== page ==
Missouri could get two new state symbols

Crayfish, big bluestem grass would become official
Friday, April 27, 2007 | 12:00 a.m. CDT; updated 2:31 a.m. CDT, Monday, July 21, 2008
Big bluestem grass can grow between 8 and 9 feet tall.

JEFFERSON CITY — Missouri soon could have two more official state symbols after the Senate gave final legislative approval Thursday to bills creating an official state invertebrate and grass.

If the governor approves the bills, the crayfish — which the legislation notes also is called a crawfish and crawdad — would become the official invertebrate. The big bluestem, known scientifically as Andropogon gerardii, would become the official grass.


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They would add to the existing list of 20 state symbols.

The Senate did not reach a vote on separate bills creating a state game bird and a state reptile, though those bills could get further debate later this year.

Some senators complained the state is piling up too many symbols that mean little and waste state time and money.

“We’re starting to name a state everything,” said Sen. Joan Bray, D-St. Louis. “There’s got to be some more cost-effective way to do a state everything. We seem to be getting more and more of them. I’m not quite sure what the point is.”

Sen. Jack Goodman, R-Mount Vernon, who handled some of the bills, was grilled by other senators on his knowledge of state symbols.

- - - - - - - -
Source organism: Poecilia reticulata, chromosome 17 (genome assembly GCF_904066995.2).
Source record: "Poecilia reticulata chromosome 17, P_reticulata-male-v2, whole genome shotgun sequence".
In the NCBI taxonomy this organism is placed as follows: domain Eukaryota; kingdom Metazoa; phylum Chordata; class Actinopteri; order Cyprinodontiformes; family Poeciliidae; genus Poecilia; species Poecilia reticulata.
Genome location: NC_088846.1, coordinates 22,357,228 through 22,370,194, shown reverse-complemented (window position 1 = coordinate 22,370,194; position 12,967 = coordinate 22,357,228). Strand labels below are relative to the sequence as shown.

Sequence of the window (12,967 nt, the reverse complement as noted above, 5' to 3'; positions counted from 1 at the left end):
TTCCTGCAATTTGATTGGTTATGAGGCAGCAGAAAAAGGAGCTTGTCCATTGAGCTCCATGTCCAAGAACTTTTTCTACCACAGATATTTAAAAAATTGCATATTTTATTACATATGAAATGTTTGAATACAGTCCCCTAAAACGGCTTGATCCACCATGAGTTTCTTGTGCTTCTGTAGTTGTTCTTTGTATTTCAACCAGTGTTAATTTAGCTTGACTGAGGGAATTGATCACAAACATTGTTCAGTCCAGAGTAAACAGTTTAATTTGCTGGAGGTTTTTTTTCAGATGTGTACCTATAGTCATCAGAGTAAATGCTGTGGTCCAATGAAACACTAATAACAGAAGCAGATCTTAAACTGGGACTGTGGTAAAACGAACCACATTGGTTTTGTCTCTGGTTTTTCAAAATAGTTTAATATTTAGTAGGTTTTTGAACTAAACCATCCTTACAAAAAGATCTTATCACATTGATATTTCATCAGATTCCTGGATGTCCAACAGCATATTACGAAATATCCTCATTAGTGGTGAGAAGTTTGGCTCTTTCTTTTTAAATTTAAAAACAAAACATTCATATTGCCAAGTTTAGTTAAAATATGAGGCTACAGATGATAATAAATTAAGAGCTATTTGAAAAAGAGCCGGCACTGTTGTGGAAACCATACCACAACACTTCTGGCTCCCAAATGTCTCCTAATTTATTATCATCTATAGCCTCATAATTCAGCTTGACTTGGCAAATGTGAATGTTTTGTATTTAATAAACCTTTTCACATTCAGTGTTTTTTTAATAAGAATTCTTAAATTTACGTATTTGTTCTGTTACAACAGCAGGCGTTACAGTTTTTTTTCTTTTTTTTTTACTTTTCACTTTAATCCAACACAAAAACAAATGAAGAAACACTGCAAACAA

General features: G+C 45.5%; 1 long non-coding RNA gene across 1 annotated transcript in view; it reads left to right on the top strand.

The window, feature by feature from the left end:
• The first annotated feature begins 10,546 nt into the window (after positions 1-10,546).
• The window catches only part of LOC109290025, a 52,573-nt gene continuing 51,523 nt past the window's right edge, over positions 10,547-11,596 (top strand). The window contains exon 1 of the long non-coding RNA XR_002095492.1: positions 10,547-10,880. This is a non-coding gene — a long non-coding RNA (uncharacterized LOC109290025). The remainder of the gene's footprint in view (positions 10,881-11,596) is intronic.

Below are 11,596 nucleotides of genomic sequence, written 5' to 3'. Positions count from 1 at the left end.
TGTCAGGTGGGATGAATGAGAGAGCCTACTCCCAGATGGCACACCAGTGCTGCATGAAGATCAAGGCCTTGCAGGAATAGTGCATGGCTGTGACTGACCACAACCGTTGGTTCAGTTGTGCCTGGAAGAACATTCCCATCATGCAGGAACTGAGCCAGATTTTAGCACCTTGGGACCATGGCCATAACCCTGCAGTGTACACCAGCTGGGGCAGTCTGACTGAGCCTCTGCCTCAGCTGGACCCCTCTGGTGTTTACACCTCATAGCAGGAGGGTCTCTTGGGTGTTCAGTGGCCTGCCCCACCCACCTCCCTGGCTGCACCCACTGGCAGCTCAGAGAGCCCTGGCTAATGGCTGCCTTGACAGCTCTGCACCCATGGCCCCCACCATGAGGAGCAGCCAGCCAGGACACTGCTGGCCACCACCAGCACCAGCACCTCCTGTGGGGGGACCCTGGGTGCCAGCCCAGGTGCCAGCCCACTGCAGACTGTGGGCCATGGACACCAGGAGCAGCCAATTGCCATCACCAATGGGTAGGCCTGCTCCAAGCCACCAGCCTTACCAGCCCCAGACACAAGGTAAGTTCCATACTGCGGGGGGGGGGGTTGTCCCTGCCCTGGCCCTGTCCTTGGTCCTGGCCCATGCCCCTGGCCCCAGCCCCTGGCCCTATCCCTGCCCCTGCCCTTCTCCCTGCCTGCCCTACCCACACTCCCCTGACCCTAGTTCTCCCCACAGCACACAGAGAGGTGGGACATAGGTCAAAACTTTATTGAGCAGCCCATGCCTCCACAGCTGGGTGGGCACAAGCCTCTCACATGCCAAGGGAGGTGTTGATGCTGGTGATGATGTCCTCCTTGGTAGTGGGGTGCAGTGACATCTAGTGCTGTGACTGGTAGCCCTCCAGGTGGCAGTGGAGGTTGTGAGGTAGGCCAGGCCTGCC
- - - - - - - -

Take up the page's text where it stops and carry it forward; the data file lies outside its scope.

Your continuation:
Generally the ideas are generated by schoolchildren in lawmakers’ districts, and few want to oppose them. But, like any other idea, the measures sometimes take more than one try from initial introduction to becoming law.

For example, Rep. Bob May, R-Rolla, has sought since 2003 to make big bluestem the official state grass — an idea cultivated by a group of hometown students who at the time were in fourth grade and were studying conservation.

Some senators said that seeing a bill struggle and change through the process provides a civics lesson, as well.

“Do you think one of the things the schoolchildren could learn is that every idea they have cannot pass into law?” asked Sen. Norma Champion, R-Springfield.

Despite some frustration over the expansion of state symbols, senators gave overwhelming approval to the grass and crayfish bills. The House passed the bills last month.

Some of Missouri’s existing state symbols include the bluebird (state bird), the honey bee (state insect) and the channel catfish (state fish).

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